The biggest fantasy football draft-day questions of 2024

How long can I wait until drafting a running back? Should I invest in a rookie quarterback late in a draft? What second-tier wide receiver could make a difference this season? When should I draft my defense? These are just some of the tough decisions fantasy football players will have to make on draft day.

To help fantasy football players prepare, we asked our team of fantasy football analysts about their biggest draft concerns and the difficult decisions that they’ll face when they sit down for their drafts.

Knowing the right round to pick your running backs and wide receivers could be just as important as who you take. To prepare for all the different draft scenarios you might face, check out how our experts have planned below, and try your own free mock drafts today.

Tyler Fulghum: Which ambiguous backfields should I be targeting before preseason action starts?

The three I like the most are: 1. Pittsburgh, 2. Tennessee and 3. Denver. The Steelers ran the ball 487 times in 2023. Arthur Smith’s Falcons ran the ball 522 times last year, good for third in the league. Najee Harris and Jaylen Warren BOTH have paths to exceeding their average draft position (ADP).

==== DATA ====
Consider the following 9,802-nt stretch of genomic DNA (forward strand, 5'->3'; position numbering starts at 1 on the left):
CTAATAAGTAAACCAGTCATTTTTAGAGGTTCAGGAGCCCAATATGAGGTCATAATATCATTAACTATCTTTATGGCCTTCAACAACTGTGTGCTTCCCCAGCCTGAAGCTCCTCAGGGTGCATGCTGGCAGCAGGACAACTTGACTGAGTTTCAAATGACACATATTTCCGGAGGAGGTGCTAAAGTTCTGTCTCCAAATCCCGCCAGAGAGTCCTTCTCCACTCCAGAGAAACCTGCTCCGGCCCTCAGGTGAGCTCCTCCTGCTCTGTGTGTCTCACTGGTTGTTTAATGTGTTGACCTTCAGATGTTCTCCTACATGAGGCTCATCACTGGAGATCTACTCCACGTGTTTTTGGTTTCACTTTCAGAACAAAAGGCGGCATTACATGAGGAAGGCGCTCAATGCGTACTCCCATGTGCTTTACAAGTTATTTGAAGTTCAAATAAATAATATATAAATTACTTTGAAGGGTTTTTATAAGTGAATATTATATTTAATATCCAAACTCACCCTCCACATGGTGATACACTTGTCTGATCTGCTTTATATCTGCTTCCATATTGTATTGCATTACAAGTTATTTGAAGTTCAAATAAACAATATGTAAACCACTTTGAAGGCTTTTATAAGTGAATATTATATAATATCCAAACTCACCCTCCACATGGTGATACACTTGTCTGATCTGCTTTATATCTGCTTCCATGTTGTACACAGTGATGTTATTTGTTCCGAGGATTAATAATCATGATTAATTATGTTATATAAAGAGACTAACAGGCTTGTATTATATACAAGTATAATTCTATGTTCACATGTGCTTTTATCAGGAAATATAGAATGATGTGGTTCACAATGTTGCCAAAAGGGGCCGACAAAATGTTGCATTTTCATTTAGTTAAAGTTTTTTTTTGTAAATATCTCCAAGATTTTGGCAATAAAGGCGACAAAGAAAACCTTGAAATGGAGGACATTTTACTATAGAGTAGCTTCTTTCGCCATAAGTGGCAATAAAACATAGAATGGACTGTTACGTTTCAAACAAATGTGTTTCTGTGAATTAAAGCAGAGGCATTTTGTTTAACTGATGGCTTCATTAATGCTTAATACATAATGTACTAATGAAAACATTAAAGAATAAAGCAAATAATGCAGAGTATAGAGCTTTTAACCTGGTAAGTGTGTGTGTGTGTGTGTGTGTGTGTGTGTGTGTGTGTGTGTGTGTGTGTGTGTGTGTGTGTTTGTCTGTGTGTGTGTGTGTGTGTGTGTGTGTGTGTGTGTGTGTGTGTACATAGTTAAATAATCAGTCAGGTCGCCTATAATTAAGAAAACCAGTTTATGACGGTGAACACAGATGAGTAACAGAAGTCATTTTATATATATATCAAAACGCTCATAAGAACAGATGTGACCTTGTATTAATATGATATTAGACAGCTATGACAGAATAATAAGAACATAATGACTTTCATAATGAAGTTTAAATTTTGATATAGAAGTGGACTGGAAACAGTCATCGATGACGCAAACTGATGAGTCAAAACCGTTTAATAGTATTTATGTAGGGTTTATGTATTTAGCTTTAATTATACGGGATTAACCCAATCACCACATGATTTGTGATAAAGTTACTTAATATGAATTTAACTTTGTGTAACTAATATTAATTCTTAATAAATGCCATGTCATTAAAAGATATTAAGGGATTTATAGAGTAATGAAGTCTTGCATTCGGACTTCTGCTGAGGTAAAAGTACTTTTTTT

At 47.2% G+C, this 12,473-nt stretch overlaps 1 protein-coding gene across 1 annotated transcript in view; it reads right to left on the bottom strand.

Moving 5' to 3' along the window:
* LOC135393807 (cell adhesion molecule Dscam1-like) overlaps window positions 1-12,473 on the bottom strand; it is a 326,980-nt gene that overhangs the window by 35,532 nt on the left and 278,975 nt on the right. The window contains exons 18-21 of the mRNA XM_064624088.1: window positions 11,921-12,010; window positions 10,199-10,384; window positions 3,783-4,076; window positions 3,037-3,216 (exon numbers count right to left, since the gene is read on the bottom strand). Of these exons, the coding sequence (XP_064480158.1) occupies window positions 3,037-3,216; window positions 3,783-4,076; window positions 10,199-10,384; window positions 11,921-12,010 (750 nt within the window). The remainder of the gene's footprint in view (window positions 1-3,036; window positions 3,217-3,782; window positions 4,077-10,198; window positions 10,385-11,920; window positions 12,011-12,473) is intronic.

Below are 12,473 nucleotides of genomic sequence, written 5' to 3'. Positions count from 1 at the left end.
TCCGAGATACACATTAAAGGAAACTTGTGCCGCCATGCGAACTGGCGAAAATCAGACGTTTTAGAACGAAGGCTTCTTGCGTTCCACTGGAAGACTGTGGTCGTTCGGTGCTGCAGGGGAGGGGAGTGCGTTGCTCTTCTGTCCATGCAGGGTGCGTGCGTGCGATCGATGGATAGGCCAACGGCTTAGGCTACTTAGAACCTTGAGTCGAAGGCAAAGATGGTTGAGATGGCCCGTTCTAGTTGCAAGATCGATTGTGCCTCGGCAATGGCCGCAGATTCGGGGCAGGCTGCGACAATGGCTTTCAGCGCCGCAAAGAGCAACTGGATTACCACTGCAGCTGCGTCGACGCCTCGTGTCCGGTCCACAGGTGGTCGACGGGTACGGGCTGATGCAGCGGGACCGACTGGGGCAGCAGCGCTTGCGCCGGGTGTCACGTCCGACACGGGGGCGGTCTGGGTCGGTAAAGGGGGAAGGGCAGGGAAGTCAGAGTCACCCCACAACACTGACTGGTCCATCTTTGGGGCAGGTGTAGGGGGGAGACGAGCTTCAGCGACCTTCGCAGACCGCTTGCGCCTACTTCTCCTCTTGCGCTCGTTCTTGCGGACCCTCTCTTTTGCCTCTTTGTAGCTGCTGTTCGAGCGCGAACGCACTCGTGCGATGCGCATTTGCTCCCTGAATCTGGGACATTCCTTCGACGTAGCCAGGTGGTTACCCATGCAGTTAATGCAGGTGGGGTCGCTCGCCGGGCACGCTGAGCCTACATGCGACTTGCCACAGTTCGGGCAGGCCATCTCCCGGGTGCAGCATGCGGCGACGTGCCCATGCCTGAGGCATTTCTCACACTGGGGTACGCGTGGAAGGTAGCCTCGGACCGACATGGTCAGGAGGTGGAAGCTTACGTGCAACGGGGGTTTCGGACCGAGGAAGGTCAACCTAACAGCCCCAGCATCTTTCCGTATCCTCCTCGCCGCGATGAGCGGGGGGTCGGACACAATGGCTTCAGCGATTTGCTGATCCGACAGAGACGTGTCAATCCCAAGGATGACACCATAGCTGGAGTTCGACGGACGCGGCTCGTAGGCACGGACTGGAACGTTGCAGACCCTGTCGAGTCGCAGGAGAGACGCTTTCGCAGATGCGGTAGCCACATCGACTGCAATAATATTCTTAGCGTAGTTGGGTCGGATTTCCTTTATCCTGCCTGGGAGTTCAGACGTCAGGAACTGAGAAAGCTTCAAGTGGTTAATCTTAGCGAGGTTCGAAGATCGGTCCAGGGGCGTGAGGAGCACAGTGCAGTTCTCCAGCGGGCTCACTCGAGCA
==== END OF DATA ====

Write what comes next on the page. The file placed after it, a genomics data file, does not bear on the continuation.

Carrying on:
In PPR leagues, Tennessee’s Tony Pollard and Tyjae Spears both have excellent receiving chops in Brian Callahan’s new offense, and his dad, Bill Callahan, is one of the best offensive line coaches in the history of the league.

Sean Payton has always coordinated offenses that are ripe for backfield fantasy production, and the Broncos’ pair of Javonte Williams and Jaleel McLaughlin are very attainable targets for zero RB builds.

Liz Loza: Which second-tier rookie WR should I target?

From Marvin Harrison Jr. to Ricky Pearsall, there are 10 rookie wideouts being drafted inside the top 70 fantasy prospects at the position. Nearly half of this grouping is coming off boards in the 10th round of 12-team exercises and presenting with an overall ADP between 112 and 117. The list includes Ladd McConkey (LAC), Keon Coleman (BUF), Rome Odunze (CHI) and Xavier Worthy (KC).

Each rookie projects to draw a similar number of looks (90-100), and all but Coleman present with a top-10 strength of schedule. With so much being equal, talent serves as the necessary tiebreaker, providing Odunze with the highest floor. A former track standout with a catch radius in the 97th percentile, the Washington product offers the highest draft pedigree (ninth overall) and elite testing numbers. He figures to round out the Bears’ receiving corps, working opposite DJ Moore and as a complement to Keenan Allen in the slot, offering managers top-40 positional fantasy appeal.